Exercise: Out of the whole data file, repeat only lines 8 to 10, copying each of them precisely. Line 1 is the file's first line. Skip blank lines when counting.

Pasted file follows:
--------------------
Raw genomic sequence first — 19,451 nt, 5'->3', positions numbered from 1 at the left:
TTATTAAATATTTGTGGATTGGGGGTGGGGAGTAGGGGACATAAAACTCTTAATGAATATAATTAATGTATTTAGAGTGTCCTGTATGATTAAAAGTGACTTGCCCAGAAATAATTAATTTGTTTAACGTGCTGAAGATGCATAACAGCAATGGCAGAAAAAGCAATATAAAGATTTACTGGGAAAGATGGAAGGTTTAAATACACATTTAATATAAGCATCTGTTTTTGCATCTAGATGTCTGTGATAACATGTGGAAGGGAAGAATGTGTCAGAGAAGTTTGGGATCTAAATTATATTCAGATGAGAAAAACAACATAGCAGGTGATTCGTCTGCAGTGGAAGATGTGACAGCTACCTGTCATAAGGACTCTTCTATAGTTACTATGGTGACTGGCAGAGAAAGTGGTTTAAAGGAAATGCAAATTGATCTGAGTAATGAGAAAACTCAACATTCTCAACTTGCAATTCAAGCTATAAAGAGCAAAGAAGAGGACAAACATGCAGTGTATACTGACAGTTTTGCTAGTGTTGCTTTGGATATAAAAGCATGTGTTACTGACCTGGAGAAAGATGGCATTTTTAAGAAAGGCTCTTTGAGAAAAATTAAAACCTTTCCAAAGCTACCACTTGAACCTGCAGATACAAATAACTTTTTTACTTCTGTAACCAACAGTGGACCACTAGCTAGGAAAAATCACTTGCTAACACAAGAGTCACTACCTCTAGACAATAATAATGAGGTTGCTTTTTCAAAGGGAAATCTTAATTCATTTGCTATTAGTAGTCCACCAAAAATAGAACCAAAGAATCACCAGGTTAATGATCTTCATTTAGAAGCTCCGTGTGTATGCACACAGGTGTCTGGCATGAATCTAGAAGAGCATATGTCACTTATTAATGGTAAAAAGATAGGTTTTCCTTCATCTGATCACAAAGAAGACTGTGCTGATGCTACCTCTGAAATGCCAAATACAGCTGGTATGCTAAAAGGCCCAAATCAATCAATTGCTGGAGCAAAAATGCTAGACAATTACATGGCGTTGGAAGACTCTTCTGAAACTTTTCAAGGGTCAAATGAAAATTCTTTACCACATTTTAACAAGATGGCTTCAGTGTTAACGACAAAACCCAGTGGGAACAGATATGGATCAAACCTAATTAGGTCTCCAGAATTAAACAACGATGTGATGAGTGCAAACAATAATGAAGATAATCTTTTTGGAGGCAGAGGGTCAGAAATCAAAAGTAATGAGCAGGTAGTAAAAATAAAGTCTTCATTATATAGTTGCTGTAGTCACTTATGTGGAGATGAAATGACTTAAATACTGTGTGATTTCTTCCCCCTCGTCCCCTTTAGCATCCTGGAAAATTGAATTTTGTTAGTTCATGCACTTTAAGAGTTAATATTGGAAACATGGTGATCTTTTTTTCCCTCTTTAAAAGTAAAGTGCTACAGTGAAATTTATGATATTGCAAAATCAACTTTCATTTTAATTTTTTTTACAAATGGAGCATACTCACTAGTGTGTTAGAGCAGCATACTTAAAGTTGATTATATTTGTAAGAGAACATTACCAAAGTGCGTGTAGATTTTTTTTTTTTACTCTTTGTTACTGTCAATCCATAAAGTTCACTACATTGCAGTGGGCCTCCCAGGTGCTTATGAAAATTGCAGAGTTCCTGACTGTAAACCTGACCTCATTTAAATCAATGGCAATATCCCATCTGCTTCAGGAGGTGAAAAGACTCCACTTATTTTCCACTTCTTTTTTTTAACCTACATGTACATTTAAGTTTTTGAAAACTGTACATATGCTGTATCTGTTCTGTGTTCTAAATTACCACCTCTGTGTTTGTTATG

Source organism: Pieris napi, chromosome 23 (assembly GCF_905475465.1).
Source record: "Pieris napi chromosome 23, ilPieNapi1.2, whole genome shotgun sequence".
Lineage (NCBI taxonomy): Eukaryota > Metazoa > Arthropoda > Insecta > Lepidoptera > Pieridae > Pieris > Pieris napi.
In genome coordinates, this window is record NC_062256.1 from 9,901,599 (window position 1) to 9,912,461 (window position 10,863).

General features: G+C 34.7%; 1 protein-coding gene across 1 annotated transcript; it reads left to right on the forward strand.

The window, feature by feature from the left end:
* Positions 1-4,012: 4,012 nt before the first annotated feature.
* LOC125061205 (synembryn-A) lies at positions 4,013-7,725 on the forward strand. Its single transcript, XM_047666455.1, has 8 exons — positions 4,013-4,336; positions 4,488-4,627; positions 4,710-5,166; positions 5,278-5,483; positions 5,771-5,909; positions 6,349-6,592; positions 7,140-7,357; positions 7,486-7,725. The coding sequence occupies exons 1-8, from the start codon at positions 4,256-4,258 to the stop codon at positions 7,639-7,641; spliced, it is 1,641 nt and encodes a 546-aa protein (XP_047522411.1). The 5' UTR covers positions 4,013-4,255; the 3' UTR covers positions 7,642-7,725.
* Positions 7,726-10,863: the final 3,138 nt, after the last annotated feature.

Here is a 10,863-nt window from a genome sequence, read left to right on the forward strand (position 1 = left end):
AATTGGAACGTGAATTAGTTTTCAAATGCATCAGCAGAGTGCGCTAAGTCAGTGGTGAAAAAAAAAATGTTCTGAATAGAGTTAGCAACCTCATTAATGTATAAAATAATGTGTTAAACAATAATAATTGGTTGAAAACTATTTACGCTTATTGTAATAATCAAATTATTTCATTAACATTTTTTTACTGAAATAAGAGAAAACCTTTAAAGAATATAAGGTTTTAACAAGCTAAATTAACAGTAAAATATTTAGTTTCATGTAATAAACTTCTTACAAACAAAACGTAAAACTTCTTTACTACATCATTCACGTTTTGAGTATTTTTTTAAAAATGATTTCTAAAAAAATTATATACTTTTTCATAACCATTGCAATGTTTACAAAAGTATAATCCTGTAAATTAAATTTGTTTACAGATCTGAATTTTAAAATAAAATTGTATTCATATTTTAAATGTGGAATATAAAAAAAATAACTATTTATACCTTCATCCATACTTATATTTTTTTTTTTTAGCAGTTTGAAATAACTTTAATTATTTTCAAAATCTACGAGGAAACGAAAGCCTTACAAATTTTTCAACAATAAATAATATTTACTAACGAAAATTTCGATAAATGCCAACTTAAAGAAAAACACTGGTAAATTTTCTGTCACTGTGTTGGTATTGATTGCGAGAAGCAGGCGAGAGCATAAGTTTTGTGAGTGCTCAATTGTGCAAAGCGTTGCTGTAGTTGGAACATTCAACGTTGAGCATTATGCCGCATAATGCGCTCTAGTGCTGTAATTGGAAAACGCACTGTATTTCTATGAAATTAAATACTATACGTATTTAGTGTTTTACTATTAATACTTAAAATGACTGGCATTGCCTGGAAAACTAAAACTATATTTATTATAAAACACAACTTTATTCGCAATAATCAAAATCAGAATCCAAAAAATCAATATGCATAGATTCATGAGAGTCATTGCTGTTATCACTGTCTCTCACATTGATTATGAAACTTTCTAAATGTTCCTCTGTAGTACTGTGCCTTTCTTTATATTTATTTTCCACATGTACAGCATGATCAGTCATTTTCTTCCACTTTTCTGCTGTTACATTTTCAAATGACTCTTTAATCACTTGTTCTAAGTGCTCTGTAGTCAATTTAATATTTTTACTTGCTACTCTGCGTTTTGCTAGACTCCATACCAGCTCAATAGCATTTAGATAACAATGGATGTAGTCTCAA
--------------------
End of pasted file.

The window, feature by feature from the left end:
* Positions 1-4,012: 4,012 nt before the first annotated feature.
* LOC125061205 (synembryn-A) lies at positions 4,013-7,725 on the forward strand. Its single transcript, XM_047666455.1, has 8 exons — positions 4,013-4,336; positions 4,488-4,627; positions 4,710-5,166; positions 5,278-5,483; positions 5,771-5,909; positions 6,349-6,592; positions 7,140-7,357; positions 7,486-7,725. The coding sequence occupies exons 1-8, from the start codon at positions 4,256-4,258 to the stop codon at positions 7,639-7,641; spliced, it is 1,641 nt and encodes a 546-aa protein (XP_047522411.1). The 5' UTR covers positions 4,013-4,255; the 3' UTR covers positions 7,642-7,725.